1. What model can be used to engage the supplier in a rectification program?
2. How can management be encouraged to take ownership in the model?
3. What training is available to inform management philosophy and practice?
4. What systems and controls can be used to monitor supplier performance?
3. Significance of the research
The ethical implications of sourcing from overseas markets extend to a broad set of supply chain issues and a range of corporate social responsibility issues, including the following: Impact on brand, consumer attribution, intellectual property, financial security, sustainability, and product quality / safety / traceability (PricewaterhouseCoopers 2007). Consumers are able to communicate -- about brands, products, services, and the companies responsible for these market components -- in extraordinarily efficient and diverse ways. Consumers are less passive in their role than they have ever been in the modern market. Positive consumer attribution of brand and company are imperative to corporate success. Managers have a keen and demanding responsibility to address any and all issues that have the capacity to undermine positive consumer brand attribution and stockholder value. Information about corporate social responsibility issues can quickly move to the center stage of the market and remain top-of-mind with consumers long after any problems have been resolved. A management and supplier relations model that promotes performance and quality improvement is requisite for sourcing partnerships with multinational companies.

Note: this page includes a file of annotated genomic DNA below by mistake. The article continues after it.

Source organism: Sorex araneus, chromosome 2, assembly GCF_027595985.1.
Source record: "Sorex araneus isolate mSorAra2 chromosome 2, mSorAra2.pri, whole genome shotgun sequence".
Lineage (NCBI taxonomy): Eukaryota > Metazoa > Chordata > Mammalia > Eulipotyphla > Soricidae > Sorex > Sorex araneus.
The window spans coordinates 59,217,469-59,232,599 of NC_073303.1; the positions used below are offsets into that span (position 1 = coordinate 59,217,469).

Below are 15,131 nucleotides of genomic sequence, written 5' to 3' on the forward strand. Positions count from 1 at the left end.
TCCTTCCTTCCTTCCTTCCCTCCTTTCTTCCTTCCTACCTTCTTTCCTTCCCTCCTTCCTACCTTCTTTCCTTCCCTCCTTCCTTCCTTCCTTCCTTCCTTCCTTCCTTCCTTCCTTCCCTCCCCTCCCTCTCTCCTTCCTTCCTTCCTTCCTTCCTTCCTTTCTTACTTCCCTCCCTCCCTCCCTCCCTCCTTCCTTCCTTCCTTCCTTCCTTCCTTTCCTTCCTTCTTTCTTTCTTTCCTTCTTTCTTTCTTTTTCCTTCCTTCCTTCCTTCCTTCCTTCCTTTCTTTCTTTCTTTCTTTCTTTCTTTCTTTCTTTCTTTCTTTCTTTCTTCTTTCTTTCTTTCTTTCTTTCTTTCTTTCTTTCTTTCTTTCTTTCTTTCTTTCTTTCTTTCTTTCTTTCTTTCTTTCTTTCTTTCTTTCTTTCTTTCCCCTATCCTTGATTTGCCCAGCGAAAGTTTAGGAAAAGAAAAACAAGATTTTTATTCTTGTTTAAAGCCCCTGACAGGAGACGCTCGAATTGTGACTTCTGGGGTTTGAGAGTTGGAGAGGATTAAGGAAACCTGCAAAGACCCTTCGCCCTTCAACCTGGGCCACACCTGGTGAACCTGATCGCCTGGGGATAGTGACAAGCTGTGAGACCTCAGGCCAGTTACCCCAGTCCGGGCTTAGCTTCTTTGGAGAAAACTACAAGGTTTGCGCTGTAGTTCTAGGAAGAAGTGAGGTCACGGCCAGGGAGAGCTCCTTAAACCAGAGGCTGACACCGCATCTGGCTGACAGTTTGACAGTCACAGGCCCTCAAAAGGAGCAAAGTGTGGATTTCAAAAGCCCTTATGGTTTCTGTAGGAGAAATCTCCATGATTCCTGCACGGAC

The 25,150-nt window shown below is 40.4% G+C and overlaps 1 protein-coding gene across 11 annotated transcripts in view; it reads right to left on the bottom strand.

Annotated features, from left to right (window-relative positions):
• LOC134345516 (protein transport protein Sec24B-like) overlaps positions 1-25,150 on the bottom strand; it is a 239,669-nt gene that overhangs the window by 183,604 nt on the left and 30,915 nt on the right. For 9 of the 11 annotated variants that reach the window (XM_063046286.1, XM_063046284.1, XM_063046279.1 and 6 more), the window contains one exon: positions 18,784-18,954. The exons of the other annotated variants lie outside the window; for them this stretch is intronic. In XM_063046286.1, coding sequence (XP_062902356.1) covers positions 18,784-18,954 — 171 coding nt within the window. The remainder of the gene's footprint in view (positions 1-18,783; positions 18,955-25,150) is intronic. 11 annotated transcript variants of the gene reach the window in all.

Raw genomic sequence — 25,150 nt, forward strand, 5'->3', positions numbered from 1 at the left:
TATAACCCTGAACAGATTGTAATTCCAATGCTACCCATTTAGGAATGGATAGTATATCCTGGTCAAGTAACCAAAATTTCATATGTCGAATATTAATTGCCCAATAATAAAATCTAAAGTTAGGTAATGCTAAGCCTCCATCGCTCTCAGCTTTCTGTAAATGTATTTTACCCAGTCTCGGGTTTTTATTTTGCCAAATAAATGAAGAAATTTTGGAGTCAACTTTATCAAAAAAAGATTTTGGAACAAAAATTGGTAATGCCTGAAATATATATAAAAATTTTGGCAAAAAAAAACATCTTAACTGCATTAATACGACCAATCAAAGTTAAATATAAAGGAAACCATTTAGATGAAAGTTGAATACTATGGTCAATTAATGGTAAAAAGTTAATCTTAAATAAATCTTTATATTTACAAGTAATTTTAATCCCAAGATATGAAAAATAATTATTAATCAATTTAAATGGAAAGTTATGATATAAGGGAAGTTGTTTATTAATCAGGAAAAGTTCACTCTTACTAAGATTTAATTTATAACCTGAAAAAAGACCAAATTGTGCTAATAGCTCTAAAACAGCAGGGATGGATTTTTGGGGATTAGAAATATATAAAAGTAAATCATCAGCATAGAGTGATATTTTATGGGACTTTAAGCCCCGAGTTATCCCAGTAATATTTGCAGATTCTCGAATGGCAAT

4. Literature review
Certainly, the goals of CSR are to move industries toward achieving greater ethical, social, and environmental performance. It is questionable whether these objectives are sufficient to change the practices -- or the philosophies -- of sourcing partners in overseas markets. The dearth of management goals unrelated to profit margins, as communicated by sourcing partners, indicates that the strongest motivation is inextricably linked to the financial success of suppliers.